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During the Android GCM (push notification service) registration process, my mobile client has to make a POST request to a Django view. By default csrf_token is required for a view, however it could be disabled with a @csrf_exempt decorator.

My question is: what are the consequences of not having csrf check for the view? Would it make sense if I compose a token from the mobile client (with some sort of salt)?

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2 Answers 2

It really depends on the nature of your view.

The csrf token is there to help prevent the invoking of an action you didnt intend to whilst already authenticated on the same PC. For example, a URL exists in your Django app http://www.example.com/person/delete/356 that would delete the person with the ID 356 when you POST to it. This might be ok normally as it requires authentication to fire it. However, what if you've logged into you Django application in one tab and someone sends you a phishing email (or similar) that contains the link "http://www.example.com/person/delete/356" - you click it and because you're already authenticated in another tab it works. By having Django expect a csrf token, Django is only going to action requests that it actually expects - i.e. Django knows its issued the token "12345ab" and therefore when a request with token "12345ab" is returned its fine to action, if its missing or you send "98765zx" it will fail. Read more about Django csrf tokens here and about Cross Site Request Forgery on Wikipedia

If you have no authentication and the view doesn't action anything (i.e. it doesn't change data it just displays it) then the risk of making is @csrf_exempt is pretty low.

Likewise if this is occurring inside a mobile app and the view is authenticated then the authentication is not going to be shared amongst apps as it is with browser tabs so again, the risk is low.

You also have other options available, when setting up the HTTP request if you can somehow get the expected csrf token then you can set a header, much like you would during an AJAX call, read the Django documentation here

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It depends on a number of factors, specifically what you're gathering besides the registration ID, and how the client is connecting to the server for the POST.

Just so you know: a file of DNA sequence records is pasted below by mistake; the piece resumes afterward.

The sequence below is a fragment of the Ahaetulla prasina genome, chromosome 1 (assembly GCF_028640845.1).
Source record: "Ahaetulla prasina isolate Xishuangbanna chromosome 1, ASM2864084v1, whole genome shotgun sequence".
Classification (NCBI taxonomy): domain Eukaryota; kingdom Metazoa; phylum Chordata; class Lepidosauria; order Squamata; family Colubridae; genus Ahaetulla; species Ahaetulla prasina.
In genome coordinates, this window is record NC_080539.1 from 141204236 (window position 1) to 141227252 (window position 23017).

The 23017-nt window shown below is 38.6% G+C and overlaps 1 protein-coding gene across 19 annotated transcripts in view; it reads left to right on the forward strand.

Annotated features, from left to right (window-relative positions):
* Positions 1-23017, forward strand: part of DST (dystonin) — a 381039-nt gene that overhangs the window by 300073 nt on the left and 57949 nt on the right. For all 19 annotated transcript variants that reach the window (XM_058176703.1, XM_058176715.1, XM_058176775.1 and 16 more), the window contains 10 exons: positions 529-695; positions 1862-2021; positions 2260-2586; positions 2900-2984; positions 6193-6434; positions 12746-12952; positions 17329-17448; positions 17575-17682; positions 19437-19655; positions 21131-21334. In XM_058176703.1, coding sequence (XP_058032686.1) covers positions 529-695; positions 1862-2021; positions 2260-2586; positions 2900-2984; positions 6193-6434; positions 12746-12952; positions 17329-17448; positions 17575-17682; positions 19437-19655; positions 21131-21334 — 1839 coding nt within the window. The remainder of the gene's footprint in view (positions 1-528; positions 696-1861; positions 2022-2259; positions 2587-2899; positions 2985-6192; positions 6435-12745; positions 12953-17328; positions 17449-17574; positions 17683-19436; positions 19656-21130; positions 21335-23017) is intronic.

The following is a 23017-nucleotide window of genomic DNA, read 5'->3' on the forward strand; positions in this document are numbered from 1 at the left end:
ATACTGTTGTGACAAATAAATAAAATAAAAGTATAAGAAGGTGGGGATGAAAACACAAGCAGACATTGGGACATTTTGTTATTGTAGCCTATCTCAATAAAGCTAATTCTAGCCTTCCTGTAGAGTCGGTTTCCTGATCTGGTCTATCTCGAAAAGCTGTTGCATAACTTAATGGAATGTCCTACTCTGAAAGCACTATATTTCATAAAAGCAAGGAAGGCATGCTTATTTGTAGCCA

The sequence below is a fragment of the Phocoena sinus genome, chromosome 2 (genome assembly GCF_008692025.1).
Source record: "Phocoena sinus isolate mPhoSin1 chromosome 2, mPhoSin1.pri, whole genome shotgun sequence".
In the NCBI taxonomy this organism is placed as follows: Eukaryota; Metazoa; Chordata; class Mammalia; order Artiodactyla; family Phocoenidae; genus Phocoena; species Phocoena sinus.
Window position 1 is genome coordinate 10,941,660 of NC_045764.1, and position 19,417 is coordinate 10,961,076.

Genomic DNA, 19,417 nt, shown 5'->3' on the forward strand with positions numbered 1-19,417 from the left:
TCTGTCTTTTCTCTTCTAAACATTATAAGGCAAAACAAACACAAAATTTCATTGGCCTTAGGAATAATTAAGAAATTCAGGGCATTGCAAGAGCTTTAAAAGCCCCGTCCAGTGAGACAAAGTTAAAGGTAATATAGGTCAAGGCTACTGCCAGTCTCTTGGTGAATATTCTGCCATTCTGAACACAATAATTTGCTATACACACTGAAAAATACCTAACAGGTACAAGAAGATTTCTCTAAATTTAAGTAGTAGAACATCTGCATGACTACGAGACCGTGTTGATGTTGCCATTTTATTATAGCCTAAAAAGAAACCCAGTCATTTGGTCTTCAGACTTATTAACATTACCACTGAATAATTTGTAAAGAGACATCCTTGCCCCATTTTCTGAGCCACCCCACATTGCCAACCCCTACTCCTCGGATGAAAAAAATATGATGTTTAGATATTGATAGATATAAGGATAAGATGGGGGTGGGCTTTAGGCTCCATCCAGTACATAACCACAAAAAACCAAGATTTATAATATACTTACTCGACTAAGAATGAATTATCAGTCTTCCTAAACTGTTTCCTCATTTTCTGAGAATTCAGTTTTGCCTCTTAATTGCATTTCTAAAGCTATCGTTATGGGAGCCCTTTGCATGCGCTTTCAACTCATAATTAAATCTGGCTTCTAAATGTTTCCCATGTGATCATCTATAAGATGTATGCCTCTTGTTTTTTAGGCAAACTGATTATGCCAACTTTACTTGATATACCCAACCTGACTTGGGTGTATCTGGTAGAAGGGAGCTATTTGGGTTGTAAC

Worst case scenario for GCM registration without CSRF verification

An attacker could register a device under his own control to the victim's account, and receive notifications meant for the victim.

Depending on what you're doing, this might not be that terrible, especially considering that the GCM messages aren't supposed to contain any sensitive information anyways, and just act as a trigger to loading information under more secure methods.

(i.e. if the GCM triggers an activity that loads up a new page in the client device that's based off authentication, since the attacker's app won't be authenticated using the victim's credentials, they can't see sensitive information).

It'd more be a nuisance than anything else.

If you want to protect against this

  1. Set a token as Nam mentioned -- if you initiate the GCM registration activity from the server (i.e. from a JavaScript callback), just set a token that the client needs to pass back with the registration. A CSRF request will be asynchronous to this step, and will fail due to lack of token.

  2. If your app communicates with the server via a sub-domain exclusive to the app, (i.e. app.site.com with auth cookies at the sub-domain level), as long as the application exclusively loads your own domain (i.e. no external websites), and the server only allows access to the registration view on that subdomain, it'd be extremely hard to exploit. CSRF attacks will likely happen in the browser.

  3. Pull the CSRF exempt value from the site cookie within the app using the CookieManager, and add that as a POST variable with the request. Then you don't need to make the view CSRF exempt. This is essentially how Django handles AJAX CSRF. Be sure to use the @ensure_csrf_cookie decorator prior to registering to ensure the CSRF cookie is set in the client.


Honestly though, CSRF for GCM registration is extremely low on the "issues to keep you up at night" totem pole. CSRF is more an issue in account management (such as changing passwords, making bank transactions, etc).

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